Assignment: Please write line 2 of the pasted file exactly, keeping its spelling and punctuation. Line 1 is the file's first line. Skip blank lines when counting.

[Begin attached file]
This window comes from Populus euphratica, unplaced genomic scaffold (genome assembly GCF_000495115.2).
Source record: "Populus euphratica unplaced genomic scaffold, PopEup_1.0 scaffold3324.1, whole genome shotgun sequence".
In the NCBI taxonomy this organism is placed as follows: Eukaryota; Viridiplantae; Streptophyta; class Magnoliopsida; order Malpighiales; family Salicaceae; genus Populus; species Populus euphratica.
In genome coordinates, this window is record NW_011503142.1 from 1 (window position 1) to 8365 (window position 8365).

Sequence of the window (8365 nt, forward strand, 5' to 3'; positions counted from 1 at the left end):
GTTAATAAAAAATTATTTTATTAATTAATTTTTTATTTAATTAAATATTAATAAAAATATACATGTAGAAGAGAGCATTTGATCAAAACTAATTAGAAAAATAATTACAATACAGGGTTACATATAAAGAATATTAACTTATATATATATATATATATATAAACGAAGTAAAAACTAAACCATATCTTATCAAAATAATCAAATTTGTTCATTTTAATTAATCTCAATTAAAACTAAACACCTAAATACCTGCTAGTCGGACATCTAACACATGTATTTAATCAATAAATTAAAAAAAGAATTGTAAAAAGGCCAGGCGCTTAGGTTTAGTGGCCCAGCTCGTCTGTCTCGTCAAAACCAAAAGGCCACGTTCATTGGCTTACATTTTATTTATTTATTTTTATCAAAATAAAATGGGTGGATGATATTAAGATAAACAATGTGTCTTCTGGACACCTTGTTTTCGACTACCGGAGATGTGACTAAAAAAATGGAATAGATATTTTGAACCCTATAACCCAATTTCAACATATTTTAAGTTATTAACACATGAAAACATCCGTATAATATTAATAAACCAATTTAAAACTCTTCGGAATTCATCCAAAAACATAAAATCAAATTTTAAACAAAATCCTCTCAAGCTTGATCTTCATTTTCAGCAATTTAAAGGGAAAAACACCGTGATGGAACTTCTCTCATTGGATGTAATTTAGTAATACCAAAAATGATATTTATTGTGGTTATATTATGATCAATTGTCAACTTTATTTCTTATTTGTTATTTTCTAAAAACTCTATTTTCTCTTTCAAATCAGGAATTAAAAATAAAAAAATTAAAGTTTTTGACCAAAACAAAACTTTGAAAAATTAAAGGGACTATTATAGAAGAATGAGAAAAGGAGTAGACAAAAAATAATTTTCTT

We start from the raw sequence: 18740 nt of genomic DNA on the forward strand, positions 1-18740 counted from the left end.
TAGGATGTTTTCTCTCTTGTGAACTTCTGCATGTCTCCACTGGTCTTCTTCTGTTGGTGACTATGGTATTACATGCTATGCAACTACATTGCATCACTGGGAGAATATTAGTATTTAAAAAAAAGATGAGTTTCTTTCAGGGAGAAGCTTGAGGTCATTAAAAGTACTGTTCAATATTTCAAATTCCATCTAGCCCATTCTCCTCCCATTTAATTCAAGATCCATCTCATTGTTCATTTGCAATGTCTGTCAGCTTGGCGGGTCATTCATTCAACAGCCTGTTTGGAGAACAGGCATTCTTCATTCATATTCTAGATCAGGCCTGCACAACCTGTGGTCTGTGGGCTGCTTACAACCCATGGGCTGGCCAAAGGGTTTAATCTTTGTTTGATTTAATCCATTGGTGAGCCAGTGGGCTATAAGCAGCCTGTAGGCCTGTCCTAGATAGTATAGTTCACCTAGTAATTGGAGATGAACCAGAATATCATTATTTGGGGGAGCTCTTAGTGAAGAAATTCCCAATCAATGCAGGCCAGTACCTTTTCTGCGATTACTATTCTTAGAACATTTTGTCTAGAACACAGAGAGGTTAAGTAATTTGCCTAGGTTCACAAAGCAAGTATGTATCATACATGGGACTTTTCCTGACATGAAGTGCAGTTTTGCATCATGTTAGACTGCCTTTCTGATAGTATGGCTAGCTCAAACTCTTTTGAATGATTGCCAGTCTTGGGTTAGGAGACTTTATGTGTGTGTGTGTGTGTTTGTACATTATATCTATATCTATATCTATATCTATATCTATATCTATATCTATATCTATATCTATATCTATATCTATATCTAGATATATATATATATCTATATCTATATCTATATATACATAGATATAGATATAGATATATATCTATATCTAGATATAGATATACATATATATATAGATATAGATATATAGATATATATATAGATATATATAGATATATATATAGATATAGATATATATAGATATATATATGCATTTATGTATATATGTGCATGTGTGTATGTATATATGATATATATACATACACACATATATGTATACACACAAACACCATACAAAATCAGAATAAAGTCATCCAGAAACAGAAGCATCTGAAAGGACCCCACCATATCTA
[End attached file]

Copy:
Source record: "Populus euphratica unplaced genomic scaffold, PopEup_1.0 scaffold3324.1, whole genome shotgun sequence".